While bioreactor is a general term for any reactor that uses a biological process catalyzed by microbes to produce a desired product, the term typically refers to biological applications of continuous stirred tank reactors or chemostats, plug flow reactors, or fixed film reactors. For more information on these types of reactors please refer to the CSTR, PFR, or FFR pages of the encyclopedia. A fermenter, often used to convert sugars to acids or alcohols, is the most common type of bioreactor due to its simplicity.

(Copyright GEA Process Engineering Inc., Columbia, MD)


The fundamental function of a fermenter is to provide a suitable environment in which microorganisms can efficiently produce target products such as ethanol through the metabolization of sugars by yeast.

(Copyright JVNW, Canby, OR)

General Information

Fermenters can be run in either batch or continuous modes, depending on the application, and can be agitated either mechanically, with an impeller, or pneumatically, using injected gas or fluid. Some of the most common types of fermenters are listed below.

  • Airlift fermenters forego standard mechanical mixing systems for a stream of gas injected into or outside of a riser tube at the bottom of the tank. The rising action from the gas causes the contents of the tank to circulate around and through the riser tube, thus mixing the system.
riser tube diagram
Diagram of a riser tube within an airlift fermenter
  • Stirred tanks are the most basic fermenters, consisting of a vessel with a 3:1 aspect ratio and a mixing system that incorporates an impeller driven through the base or top. The top also has ports for the addition of reactants, as well as instrumentation.
  • Tower fermenters are characterized by large height to diameter ratios, upwards of 15:1, and aeration occurs by the introduction of gas streams at the bottom of the tower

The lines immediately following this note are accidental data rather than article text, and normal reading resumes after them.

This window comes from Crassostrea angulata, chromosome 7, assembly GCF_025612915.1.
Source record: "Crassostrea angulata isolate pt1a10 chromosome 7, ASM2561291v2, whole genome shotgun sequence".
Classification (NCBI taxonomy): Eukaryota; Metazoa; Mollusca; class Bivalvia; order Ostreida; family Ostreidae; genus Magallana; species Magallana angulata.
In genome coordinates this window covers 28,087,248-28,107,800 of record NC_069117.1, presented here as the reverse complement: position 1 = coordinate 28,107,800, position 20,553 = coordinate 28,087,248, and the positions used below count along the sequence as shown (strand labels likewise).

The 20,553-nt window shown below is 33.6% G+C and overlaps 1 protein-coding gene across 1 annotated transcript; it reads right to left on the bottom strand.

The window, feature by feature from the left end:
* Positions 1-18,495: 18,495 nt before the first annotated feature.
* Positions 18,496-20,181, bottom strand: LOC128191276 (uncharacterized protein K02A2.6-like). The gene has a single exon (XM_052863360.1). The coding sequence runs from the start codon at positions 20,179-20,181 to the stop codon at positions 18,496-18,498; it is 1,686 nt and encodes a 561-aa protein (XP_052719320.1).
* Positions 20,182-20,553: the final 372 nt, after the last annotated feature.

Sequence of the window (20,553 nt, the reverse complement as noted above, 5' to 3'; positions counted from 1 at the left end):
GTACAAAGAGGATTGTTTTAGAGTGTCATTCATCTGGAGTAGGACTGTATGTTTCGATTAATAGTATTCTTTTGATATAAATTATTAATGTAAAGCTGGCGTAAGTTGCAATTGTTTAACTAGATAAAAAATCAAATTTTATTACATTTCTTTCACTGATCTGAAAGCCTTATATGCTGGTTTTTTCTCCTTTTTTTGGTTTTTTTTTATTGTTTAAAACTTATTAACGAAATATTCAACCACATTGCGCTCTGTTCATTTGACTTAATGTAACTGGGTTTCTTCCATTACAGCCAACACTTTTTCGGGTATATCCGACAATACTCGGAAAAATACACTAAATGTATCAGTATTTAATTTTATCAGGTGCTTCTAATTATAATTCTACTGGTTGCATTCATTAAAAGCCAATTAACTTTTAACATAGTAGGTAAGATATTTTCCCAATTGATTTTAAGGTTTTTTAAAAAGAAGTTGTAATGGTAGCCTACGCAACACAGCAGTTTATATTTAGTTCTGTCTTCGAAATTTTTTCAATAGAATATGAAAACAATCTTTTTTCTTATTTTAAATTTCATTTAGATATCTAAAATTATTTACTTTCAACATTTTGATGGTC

• Bubble columns are continuous tower fermenters. Gas is continuously sparged in from the bottom and acts to agitate and react with the downward flowing liquid stream

Equipment Design

A typical fermenter, as shown below,  consists of a stainless steel housing containing an impeller or agitator for uniform mixing of microorganisms and nutrients. Inlets are located at the top of the body, a sparger is present at the bottom to introduce gas streams into the liquid if needed, and probes measure and control various process parameters. Often times a jacket will surround the body to allow process engineers to facilitate heating or cooling of the slurry contained within.

Diagram of a typical stirred tank fermenter
Diagram of a typical stirred tank fermenter

Usage Examples

Fermenters are used in a variety of industries that require biological manufacturing, such as the pharmaceutical and food industries. In the pharmaceutical industry, they are used to grow cells and bacteria for drugs such as antibiotics or penicillin. They can also be used for alcoholic fermentation in breweries or even to grow yeast for bread-making.

( Pictures courtesy New Brunswick Scientific Co., Inc., Edison, NJ)


  • Simple, inexpensive batch design
  • Process parameters can be easily varied
  • Can be used for a variety of biological reactions
  • Agitation from aeration as cost-saving means
  • Can operate at lower temperatures compared to reactors using non-biological reagents and processes